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Gladstone and railroads have long history | News, Sports, Jobs


By Escanaba Daily

Press staff

GLADSTONE — The Soo Line steam locomotive alongside US 2 arrived in Gladstone 63 years ago, but it represents an industry and company that helped build the town long before.

In 1883, millers in Minneapolis — a major lumber producer and the nation’s foremost leader in flour production — sought a way to transport goods without crossing through Chicago. The solution was a direct line of approximately 500 miles to the port of Sault Ste. Marie, Ontario, Canada, where there was a connection with the Canadian Pacific railway. The new line established by the Minnesota magnates was called the “Minneapolis, Sault Ste. Marie and Atlantic Railroad,” and it reached Sault Ste. Marie (“the Soo”) in 1887.

Initially, the line leased trackage rights for a portion of track belonging to another railroad — the Chicago, St. Paul, Minneapolis & Omaha — between Minneapolis and Turtle Lake, Wis., but in 1888, the Minneapolis, Sault Ste. Marie and Atlantic built a subsidiary, christened “Minneapolis and St. Croix,” which connected the origin point to Turtle Lake. Around the same time, they also incorporated the Minneapolis and Pacific line, which ran to the Dakotas so that wheat from farms there could be brought to Minneapolis for milling.

Before the final destination had been decided and the businessmen were still plotting a route, they sought a deepwater port. Little Bay de Noc came under scrutiny. Escanaba had existing ore docks and traffic, so that was off the table.

At the museum and gift shop dedicated to 730, located at 921 Delta Ave. in Gladstone, John Pickard, president of the Gladstone Michigan Soo Line Steam Engine #730 Authority, showed the Daily Press a black-and-white photograph of a ship leaving port — a ship of a kind not commonly seen today.

“This steamship right here is the one that W.D. Washburn, the president of (what would become) the Soo Line, came here to look for a port — they went all the way up the bay to Rapid River, looking for the best place to have their railroad,” said Pickard, unraveling a string of history.

Undeveloped Gladstone, with land available for a rail yard and a point at which to load flour boats, was a perfect stop. At the time, Pickard explained, all that existed was a small fishing village on a point, used by a Captain Saunders from Bailey’s Harbor, Wis. The land was owned by Mason and Van Cleve, who agreed to give it to the railroad if they would help develop a town, Pickard said.

With all the costs associated with building and operating railroads, a big investor was needed. It happened just after the line reached Gladstone and needed to build a bridge to cross the Escanaba River. Canadian Pacific Railway (CP) became the major financier — with two major stipulations. The route would continue to Sault Ste. Marie, where it could connect with existing CP lines. The other mandate was that all the subsidiaries be consolidated. On June 11, 1888, they merged and became the Minneapolis, St. Paul and Sault Ste. Marie Railway — nicknamed “Soo Line.”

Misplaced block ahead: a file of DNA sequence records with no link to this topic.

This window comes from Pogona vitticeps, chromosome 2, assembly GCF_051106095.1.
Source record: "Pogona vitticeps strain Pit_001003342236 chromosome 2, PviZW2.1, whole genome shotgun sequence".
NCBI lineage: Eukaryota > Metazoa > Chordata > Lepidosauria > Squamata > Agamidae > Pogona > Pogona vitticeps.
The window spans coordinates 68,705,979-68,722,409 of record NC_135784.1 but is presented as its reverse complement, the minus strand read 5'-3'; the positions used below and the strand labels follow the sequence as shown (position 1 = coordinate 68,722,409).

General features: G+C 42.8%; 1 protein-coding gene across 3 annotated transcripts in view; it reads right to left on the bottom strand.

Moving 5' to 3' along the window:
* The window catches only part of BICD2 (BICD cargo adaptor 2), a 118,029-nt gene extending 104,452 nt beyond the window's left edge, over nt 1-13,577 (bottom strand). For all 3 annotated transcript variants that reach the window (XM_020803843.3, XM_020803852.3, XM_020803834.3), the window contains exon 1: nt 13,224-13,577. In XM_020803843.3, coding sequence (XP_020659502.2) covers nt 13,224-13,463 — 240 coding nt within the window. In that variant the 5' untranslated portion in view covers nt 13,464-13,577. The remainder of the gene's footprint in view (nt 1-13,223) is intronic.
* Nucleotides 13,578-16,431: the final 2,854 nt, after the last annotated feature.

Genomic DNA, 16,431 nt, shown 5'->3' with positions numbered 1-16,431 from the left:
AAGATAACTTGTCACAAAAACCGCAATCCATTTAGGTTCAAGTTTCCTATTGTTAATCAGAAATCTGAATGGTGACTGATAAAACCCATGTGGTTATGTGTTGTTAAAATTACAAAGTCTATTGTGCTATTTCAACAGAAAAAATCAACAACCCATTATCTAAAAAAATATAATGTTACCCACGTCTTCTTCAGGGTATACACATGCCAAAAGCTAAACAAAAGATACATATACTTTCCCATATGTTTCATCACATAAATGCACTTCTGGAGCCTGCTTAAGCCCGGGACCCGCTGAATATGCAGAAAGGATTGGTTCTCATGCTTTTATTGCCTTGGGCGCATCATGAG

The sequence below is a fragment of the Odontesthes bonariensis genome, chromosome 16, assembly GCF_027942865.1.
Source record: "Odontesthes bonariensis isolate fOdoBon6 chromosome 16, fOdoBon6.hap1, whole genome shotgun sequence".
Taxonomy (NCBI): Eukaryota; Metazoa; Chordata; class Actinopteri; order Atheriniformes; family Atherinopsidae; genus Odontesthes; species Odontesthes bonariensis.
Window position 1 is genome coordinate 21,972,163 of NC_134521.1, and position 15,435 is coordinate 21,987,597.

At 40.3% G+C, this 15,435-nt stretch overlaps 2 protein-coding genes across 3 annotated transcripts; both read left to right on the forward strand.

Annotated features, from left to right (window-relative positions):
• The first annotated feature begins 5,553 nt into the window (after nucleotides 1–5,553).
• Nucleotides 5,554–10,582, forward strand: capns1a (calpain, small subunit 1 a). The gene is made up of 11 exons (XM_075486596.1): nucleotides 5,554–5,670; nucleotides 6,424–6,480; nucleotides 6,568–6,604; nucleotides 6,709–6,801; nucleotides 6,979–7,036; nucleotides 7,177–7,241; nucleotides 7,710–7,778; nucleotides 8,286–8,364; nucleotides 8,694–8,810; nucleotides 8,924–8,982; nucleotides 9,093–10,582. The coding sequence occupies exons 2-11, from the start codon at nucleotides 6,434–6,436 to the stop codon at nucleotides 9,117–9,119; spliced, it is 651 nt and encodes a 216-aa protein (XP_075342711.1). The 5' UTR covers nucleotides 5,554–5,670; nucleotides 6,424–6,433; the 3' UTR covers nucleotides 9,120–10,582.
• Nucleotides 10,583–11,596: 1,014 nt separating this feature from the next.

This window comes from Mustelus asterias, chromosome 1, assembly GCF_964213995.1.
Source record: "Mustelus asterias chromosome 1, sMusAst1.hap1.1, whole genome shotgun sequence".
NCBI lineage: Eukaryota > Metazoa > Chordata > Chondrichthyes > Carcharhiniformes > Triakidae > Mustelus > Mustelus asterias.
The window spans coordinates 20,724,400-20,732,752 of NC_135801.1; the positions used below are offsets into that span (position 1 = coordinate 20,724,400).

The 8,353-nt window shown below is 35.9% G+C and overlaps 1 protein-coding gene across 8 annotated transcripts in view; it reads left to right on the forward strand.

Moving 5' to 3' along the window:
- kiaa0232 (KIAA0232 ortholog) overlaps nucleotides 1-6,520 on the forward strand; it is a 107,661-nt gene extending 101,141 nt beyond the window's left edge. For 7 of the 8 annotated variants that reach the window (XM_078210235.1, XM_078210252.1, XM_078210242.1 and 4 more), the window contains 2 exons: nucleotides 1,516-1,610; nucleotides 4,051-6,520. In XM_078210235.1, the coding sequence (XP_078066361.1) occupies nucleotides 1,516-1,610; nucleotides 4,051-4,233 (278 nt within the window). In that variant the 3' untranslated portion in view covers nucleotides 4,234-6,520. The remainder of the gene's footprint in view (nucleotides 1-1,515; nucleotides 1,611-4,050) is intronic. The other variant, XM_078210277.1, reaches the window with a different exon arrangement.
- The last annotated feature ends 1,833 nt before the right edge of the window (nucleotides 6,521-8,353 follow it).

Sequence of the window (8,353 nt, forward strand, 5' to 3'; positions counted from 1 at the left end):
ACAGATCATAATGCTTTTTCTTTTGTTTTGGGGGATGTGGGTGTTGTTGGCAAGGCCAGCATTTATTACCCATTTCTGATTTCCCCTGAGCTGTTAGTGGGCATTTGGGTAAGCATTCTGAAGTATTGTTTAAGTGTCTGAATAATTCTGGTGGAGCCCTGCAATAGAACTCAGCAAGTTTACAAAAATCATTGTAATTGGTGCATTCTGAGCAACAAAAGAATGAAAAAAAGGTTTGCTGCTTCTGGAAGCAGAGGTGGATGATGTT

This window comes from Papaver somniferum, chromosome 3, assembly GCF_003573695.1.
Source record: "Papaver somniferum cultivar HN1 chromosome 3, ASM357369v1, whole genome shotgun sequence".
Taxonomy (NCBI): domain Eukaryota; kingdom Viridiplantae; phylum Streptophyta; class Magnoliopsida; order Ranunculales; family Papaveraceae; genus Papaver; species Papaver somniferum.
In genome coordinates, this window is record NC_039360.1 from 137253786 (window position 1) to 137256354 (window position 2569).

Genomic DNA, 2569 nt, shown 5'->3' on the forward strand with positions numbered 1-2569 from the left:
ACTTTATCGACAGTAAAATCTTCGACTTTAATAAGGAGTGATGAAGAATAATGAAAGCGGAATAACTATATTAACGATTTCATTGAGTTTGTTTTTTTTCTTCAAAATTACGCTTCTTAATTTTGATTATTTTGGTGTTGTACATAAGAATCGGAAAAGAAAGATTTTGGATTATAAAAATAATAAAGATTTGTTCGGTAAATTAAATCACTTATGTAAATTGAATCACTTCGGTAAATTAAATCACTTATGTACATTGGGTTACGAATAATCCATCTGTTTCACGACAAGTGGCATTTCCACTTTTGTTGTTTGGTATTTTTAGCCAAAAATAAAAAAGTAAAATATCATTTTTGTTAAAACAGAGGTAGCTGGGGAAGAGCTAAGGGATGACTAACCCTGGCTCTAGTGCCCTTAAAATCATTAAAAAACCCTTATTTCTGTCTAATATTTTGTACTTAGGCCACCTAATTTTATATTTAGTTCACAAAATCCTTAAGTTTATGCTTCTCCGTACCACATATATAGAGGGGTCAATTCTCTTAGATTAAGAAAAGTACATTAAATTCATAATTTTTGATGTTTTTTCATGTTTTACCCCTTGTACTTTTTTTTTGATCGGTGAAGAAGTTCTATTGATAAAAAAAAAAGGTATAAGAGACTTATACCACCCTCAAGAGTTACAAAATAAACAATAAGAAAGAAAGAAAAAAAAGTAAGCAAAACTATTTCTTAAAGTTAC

In the years that followed, Wisconsin Central became a ward of the Minneapolis, St. Paul and Sault Ste. Marie Railway, beginning in 1909. In 1961, another merger consolidated Wisconsin Central; the Minneapolis, St. Paul and Sault Ste. Marie; and the Duluth, South Shore and Atlantic Railway. Only then did “Soo Line Railroad Company” arise as an official name. The “new Soo” went about acquiring more lines, not all of which paid off. The purchase of the Chicago, Milwaukee, St. Paul and Pacific Railroad — better known as “the Milwaukee road” — in 1985 plunged Soo Line into debt.

Canadian Pacific, which had held a majority stake in Soo Line since 1888, bought it out entirely in 1990. CP is partnered with Canadian National (CN), which had originally been formed by the Canadian government in 1910 to control failed railroads that had fallen into their hands. The railyard in Gladstone alongside U.S. Highway 2 to the west now belongs to CN, and trains that run today on tracks that had previously been on the Soo Line are operated by either CP or CN.

The steam engine that currently sits in Gladstone — 730 — was built in 1911 by the American Locomotive Company in Schenectady, New York. Throughout the ’20s, ’30s and ’40s, regular maintenance was logged as it travelled over three million miles. 730 had one documented accident: In March of 1922, the train derailed in the snow in Frederic, Wis., where it sat until the snow melted.

Exclusively for passenger service, 730 ran from Minneapolis to Illinois, North Dakota and Wisconsin — never in Michigan — until diesel engines made steam power obsolete. According to Pickard, the locomotive sat on an unused bit of track in Shoreham, Minn., for years, and the railroad was about to harvest several old engines for scrap metal. In 1959, William Heslip and Peter Cannon — retirees who had worked for the Soo Line — organized a group and approached Soo Line about obtaining a historic engine for the City of Gladstone.

In addition to Heslip and Cannon, the group of Soo Line retirees included original president Don Buckmaster, Bob Bowman, Pete Standing, Jim Kennedy, Ken Pickard, Jack Krout, Jim Tuffnel, Jack Soderman, Melvin Bloomquist, O’Neil Groleau, Stan Jugo, William Cassidy, Douglas Schafer, Jerry Lynn Clark, Rudy Kukanic, Clarence Carrier, and Russ Case on the first charter, according to a list provided by the present Authority. The retirees successfully attained their goal in 1960; the railroad donated 730 to Gladstone. Soon after, cyclone (chain-link) fencing was installed around it.